(Many of these Cash fanatics can’t even correctly name the tune that started the penultimate wave of sudden Cash love. Hey, King Cred: You’ll have to do better than “that one Nine Inch Nails song” if you want to impress the clerks at ear X-tacy. If you love the song so much, would it kill you to refer to it by name? I realize that “Hurt” is a lengthy, complex title, but make an effort, fucktard.)

And be honest: When you heard that Phoenix was playing Cash and Witherspoon was playing June Carter Cash, did anyone besides their respective agents think the casting was perfect?

It reminds me of when Johnny Carson announced his retirement, and all the big Hollywood stars that were just a little too cool to go on The Tonight Show during Carson’s decades as host suddenly crawled out of the woodwork to express their admiration for his show. What I really thought was bizarre was how critics, pundits and other assorted halfwits all joined in to talk about how magnificent Carson’s show was and how it was still funny and vibrant, when anybody who had bothered to watch an episode of The Tonight Show prior to Carson’s final two weeks on air could’ve told you that the show had, in fact, settled into a rut of tedious mediocrity. But I digress.

I’ll give Rick Rubin props – he was on the Cash love train a decade before things got all maudlin and phony. And I’ll give props to Cash himself; he never seemed to have an inflated sense of importance, even after all the nitwits started pretending they thought he was cool.

Listen to Cash’s music because you enjoy it, not because you’re biding time between your Ray Charles Greatest Hits CD and the next hip dead old singer.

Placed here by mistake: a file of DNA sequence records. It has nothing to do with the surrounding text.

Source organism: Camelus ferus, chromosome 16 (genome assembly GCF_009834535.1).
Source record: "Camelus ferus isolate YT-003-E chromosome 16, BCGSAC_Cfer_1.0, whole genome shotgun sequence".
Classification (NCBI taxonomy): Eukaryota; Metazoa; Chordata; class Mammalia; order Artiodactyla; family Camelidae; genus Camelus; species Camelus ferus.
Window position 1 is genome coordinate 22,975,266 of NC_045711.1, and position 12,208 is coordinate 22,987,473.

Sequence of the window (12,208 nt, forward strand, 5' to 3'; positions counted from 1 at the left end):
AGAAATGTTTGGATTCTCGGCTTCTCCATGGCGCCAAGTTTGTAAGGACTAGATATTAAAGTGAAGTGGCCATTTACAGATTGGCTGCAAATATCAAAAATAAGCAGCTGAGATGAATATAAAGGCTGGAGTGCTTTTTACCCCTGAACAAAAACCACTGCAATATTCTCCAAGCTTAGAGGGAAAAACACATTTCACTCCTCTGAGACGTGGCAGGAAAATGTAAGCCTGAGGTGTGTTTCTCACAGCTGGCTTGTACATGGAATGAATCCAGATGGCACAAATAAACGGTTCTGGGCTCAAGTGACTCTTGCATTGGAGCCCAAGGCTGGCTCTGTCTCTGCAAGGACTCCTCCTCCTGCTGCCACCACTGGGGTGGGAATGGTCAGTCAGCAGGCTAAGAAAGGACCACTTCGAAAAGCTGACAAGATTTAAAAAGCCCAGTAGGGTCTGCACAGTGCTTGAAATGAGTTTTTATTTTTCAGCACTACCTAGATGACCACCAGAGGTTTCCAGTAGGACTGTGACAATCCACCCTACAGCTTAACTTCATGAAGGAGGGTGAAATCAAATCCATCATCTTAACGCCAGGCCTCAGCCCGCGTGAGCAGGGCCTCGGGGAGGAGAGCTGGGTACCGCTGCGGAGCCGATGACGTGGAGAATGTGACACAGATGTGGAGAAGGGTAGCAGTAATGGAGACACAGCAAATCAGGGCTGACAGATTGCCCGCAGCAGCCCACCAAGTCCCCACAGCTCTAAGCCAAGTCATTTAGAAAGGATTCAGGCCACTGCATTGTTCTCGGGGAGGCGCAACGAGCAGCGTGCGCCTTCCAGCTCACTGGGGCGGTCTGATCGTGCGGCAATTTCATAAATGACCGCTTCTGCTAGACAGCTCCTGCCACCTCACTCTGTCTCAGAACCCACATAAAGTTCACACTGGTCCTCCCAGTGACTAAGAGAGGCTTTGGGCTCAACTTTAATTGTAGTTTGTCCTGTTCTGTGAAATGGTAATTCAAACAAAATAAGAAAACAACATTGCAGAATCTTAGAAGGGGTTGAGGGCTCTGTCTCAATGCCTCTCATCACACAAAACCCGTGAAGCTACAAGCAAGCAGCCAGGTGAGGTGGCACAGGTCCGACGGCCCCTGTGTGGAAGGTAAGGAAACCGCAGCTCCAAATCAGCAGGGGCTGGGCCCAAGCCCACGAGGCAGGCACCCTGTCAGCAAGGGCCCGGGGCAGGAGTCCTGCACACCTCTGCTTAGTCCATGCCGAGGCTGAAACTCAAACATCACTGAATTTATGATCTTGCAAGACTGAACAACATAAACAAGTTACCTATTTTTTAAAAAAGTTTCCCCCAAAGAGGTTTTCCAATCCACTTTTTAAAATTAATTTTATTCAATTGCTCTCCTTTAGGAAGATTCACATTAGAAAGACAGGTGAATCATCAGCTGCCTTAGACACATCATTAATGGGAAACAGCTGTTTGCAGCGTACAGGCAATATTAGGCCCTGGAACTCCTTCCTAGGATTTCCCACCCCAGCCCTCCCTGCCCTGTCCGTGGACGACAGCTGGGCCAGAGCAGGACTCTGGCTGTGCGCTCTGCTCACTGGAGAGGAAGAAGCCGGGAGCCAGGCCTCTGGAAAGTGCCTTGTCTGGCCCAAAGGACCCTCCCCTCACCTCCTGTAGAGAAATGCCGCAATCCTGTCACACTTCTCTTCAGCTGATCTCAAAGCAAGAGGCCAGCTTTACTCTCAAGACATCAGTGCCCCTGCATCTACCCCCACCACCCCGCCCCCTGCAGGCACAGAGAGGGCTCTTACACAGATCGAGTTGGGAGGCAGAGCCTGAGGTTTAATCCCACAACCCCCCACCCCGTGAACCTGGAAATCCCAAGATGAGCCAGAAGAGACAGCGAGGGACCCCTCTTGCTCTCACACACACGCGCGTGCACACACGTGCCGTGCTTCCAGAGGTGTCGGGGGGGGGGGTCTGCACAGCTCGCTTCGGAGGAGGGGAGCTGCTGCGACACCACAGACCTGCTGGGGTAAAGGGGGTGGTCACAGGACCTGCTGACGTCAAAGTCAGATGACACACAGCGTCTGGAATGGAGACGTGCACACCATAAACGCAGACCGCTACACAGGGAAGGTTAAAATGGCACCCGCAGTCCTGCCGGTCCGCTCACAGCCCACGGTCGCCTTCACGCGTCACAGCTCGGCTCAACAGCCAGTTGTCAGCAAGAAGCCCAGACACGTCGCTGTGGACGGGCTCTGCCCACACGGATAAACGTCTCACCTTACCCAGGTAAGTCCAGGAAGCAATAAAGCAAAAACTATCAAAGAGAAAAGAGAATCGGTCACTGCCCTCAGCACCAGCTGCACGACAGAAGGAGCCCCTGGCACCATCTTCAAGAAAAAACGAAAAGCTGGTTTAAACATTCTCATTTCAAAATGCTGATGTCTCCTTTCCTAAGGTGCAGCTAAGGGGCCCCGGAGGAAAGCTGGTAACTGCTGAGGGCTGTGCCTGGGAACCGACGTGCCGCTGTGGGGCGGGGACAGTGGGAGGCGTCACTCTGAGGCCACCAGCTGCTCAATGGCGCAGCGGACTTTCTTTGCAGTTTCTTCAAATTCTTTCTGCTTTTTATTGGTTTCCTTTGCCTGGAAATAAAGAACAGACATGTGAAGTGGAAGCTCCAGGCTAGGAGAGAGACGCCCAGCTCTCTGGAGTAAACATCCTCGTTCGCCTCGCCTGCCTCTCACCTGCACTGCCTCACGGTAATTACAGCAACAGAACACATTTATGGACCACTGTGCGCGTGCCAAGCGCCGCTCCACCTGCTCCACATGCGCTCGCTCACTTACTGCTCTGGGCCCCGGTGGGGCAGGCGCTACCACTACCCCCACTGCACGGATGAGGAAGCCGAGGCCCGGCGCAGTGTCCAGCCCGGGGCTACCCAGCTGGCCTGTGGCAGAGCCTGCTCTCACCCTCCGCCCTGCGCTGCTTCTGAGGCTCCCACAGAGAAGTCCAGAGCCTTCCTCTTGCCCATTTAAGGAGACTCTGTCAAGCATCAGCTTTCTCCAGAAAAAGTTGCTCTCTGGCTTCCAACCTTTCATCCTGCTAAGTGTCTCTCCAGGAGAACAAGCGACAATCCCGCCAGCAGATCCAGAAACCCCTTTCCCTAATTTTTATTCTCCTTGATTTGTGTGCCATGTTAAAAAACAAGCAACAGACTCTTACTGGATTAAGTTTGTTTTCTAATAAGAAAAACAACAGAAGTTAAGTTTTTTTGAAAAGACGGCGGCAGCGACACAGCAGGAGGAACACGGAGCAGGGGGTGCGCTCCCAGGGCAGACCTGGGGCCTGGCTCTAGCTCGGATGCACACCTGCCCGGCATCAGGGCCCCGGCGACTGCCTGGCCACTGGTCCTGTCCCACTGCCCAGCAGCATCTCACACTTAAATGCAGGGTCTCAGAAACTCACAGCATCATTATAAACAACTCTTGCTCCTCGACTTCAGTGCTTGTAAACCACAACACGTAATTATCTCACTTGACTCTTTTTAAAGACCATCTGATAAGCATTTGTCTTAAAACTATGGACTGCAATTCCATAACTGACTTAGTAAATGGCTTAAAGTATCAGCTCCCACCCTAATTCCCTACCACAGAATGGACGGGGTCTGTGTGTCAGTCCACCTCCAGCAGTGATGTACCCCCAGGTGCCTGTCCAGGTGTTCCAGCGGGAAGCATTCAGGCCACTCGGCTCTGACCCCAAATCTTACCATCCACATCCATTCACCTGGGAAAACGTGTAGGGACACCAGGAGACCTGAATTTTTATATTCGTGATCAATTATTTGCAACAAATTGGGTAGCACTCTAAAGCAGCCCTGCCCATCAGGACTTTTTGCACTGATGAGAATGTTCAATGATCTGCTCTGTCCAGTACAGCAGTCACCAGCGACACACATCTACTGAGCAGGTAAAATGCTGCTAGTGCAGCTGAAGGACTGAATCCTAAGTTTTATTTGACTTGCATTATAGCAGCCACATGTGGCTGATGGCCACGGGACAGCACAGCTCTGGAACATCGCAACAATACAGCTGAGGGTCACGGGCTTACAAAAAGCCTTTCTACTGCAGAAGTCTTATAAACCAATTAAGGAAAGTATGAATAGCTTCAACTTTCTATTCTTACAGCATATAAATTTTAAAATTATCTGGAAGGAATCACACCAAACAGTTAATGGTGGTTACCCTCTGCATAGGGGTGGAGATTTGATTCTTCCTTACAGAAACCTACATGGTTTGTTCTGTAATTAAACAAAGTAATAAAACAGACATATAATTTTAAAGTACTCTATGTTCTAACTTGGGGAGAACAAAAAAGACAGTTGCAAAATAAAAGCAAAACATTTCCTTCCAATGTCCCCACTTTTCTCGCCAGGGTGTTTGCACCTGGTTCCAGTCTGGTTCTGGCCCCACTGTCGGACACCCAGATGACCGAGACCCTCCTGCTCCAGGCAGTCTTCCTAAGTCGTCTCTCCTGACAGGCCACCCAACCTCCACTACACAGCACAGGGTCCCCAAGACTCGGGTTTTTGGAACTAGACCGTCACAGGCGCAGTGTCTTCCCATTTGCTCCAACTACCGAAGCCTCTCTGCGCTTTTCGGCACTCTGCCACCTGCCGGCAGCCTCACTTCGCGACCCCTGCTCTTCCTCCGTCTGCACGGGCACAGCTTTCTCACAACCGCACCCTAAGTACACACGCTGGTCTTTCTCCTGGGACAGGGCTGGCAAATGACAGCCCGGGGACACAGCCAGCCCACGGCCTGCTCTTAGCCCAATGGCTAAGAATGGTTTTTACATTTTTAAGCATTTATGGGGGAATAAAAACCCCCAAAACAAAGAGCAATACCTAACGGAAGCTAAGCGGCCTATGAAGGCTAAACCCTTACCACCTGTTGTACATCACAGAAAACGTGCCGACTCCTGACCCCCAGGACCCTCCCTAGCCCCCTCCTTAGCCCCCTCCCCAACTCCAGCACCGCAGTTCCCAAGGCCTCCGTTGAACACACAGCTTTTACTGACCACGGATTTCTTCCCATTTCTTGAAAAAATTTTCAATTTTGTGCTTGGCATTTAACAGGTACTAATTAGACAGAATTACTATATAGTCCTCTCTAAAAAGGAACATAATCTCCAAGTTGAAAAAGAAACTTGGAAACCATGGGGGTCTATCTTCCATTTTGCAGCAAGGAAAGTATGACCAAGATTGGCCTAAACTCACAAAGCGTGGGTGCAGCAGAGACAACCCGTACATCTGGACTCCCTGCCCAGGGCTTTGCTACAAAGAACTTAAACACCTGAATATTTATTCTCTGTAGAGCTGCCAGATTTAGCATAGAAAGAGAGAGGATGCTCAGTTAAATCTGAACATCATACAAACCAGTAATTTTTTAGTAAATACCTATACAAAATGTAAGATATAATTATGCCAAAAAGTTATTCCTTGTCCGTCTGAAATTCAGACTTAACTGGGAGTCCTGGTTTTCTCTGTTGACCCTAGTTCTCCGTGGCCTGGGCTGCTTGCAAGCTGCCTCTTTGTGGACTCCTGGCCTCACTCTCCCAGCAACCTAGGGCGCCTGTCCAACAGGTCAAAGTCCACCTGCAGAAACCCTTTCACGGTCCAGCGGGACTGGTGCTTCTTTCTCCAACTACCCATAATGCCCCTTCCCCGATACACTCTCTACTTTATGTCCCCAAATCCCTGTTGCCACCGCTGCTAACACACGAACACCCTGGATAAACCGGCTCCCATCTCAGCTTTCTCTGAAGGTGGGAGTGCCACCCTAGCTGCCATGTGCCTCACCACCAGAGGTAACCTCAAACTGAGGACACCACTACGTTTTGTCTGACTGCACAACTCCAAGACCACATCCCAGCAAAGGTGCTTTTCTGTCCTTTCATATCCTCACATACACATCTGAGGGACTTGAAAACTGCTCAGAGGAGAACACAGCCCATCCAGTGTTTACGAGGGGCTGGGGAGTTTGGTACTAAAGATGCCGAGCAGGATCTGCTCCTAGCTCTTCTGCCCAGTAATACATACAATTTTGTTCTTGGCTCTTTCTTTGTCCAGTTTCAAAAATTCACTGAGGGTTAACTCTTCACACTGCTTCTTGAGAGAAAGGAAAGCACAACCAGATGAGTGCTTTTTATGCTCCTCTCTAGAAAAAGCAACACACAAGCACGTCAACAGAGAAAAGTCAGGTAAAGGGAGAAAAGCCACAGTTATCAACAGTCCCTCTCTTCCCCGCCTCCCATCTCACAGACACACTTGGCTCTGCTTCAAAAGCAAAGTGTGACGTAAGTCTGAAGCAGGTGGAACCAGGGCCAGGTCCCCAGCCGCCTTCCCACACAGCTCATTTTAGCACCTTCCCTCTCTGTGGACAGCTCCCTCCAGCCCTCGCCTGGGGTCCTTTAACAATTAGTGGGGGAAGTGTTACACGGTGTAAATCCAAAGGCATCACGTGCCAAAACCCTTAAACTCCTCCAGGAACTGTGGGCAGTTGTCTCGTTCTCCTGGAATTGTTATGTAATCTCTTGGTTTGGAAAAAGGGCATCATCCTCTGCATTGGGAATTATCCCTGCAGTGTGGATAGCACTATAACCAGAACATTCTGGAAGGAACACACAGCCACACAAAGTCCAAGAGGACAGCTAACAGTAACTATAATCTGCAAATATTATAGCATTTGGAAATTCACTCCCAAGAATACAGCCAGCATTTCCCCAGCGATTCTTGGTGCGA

Who Cares?

From a Marvel Comics press release...
Marvel is pleased to announce the unveiling of our very own podcasts! ... Podcasting at Marvel.com enables fans to be a proverbial fly on the wall as they listen to creators talk about all of the aspects of what goes into making a comic book. In the near future, there will be many more uses for this innovative technology that is gaining popularity every day on the web. In joining the podcast revolution, Marvel hopes to bring fans closer to their favorite creators, update fans on exciting upcoming projects, and release news that podcast listeners will literally be the first to hear! We thought the best project and special guest to unveil this new development at Marvel.com would be Damon Lindelof, and he was thrilled to be a part of it.
...and so on. I can't imagine anything less exciting than listening to a comics writer droning on about how he wrote a particular funnybook. Except maybe actually sitting down and reading said funnybook.

22 November 2005

All Mixed Up

The Cars to reunite?

Without Ric Ocasek?

With Todd Rundgren taking his place?

From the Boston Herald, via Can't Stop the Bleeding:
Boston legends The Cars are finally back together.